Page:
SUGAR-AND-SPICE-CRUSTED DUCK BREAST
For this recipe, partridge or grouse, or duck breasts that have been trimmed of fat, can be substituted with squab breast.
I have even made this with chicken cooked in goose fat, though it lacks the gamy qualities that make the dish really
In 1998, Norwegian chef Terje Ness won the unofficial world championship in cooking, the Bocuse d'Or,
by making one stunning creation with Pollock and scallops and one with squab.
I tasted the menu several times as he was preparing for the competition,
and his different experiments with squab were all excellent, from luxurious truffled versions with lots of foie gras to the
more traditional game preparations. He finally decided on a bold and spicy version.
Recreating the dish takes a
world champion, but Terje taught me how to make a simplified version that can easily be made at home. It contains all the
flavors of the winning dish.
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1 tablespoon beef marrow or unsalted butter
1/2 teaspoon finely grated orange zest
2 teaspoons ground cumin, preferably freshly ground
1 teaspoon ground anise, preferably freshly ground
2 teaspoons freshly ground black pepper
1 teaspoon fine sea salt
1 tablespoon unsalted butter
4 squab breasts (or one whole duck breast)
2 tablespoons brown sugar
1/2 garlic clove, crushed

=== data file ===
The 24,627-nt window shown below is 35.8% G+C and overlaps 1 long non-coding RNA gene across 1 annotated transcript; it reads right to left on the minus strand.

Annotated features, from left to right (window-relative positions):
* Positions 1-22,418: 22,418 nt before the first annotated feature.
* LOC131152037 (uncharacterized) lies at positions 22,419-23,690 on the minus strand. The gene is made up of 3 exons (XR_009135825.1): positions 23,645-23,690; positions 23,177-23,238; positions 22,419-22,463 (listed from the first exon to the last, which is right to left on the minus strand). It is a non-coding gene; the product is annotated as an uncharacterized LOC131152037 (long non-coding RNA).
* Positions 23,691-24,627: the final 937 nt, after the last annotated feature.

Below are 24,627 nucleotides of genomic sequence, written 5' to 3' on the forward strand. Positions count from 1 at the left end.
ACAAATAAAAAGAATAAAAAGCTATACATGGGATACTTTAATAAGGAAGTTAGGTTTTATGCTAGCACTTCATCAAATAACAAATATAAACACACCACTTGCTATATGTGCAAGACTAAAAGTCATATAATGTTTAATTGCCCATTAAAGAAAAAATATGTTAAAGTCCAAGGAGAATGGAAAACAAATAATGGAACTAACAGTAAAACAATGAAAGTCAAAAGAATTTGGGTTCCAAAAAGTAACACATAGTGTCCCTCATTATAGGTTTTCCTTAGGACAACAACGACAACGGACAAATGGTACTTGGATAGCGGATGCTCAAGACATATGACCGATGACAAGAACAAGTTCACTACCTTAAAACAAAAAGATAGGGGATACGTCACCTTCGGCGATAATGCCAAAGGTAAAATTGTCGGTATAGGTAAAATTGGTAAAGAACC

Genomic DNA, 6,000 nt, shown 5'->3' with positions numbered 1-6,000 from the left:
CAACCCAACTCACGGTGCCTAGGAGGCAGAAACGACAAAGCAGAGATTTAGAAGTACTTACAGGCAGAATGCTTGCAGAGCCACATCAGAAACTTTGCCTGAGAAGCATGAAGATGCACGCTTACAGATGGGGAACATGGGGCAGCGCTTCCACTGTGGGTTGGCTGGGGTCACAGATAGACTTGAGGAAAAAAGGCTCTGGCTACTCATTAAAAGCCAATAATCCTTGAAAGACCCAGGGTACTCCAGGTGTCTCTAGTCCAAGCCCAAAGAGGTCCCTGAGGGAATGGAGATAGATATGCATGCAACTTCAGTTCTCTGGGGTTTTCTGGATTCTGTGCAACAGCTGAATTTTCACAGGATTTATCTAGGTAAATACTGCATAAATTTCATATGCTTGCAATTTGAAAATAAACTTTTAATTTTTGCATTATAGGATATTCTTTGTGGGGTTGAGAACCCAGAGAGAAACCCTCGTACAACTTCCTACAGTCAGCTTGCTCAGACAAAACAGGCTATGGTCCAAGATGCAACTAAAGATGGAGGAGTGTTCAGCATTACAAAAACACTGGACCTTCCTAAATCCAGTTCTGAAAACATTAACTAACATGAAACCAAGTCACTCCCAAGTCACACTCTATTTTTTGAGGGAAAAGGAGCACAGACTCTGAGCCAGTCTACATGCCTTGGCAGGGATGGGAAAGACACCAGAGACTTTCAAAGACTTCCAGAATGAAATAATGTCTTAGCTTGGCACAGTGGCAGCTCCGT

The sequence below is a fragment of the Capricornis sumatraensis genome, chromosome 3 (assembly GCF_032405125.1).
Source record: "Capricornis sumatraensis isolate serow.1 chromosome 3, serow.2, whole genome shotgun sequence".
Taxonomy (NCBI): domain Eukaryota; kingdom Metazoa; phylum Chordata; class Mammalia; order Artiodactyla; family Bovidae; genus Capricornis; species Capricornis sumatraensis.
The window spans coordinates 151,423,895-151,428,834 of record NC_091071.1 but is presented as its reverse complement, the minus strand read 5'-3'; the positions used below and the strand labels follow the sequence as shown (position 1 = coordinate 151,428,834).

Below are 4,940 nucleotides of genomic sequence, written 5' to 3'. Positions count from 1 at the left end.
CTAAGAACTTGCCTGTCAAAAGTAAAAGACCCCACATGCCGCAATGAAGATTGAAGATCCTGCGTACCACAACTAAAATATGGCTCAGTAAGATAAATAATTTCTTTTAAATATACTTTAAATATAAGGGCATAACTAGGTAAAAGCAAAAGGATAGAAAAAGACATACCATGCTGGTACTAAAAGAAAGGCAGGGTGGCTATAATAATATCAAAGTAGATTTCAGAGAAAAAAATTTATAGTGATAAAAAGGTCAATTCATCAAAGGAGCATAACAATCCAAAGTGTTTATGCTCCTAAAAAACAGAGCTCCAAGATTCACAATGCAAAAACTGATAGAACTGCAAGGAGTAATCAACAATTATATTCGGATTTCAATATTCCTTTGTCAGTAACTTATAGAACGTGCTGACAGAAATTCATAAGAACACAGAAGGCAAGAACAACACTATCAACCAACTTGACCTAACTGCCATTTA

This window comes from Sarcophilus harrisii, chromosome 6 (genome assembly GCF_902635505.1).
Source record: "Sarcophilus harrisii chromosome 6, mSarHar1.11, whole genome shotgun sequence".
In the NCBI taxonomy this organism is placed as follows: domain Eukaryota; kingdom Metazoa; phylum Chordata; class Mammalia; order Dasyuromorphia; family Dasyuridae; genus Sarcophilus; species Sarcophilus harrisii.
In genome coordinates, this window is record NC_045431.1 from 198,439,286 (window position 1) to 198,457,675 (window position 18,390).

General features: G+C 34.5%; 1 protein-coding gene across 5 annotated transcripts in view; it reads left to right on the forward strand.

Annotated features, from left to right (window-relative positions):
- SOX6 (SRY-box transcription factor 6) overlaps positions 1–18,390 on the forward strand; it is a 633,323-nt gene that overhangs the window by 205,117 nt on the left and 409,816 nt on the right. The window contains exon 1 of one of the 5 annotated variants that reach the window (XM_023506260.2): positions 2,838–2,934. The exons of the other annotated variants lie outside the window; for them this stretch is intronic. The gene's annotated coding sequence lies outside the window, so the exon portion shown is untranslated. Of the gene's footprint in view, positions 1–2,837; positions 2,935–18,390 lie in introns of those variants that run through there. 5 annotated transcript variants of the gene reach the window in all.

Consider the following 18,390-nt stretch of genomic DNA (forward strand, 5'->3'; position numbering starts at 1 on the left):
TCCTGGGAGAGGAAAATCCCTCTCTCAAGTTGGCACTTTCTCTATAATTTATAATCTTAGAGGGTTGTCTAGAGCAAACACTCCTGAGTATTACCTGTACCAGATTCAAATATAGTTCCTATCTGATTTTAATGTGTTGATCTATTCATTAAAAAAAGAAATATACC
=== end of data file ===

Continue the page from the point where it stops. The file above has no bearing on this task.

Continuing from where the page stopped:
Preheat the oven to 400°F.
In a small bowl, combine the marrow with half the orange zest, cumin, anise,
and pepper and all the salt. Rub the breasts with the mixture. Let stand at room temperature for 45 minutes.
Heat the butter in a large skillet over medium heat until golden brown. Sear the breasts for 2 minutes on both sides.
Transfer breasts to a baking dish and bake for 5 minutes. Transfer to a plate and let rest for 5 minutes.
Reserve the cooking juices in the pan.
Preheat the broiler.
On a small plate, mix the brown sugar with the remaining orange zest, cumin, anise, and pepper and the garlic.
Roll the breasts in the sugar mixture and place them on a flat baking rack. Place the rack under the broiler and the
baking dish underneath. Broil for 2 minutes, or until the sugar has melted. Transfer to plates and let rest for 3 to 4
minutes before serving.
with the cooking juices.
Excerpted from KITCHEN OF LIGHT copyright © 2003 Andreas Viestad.
Reprinted with the permission of Workman Publishing Co., Inc. All Rights Reserved.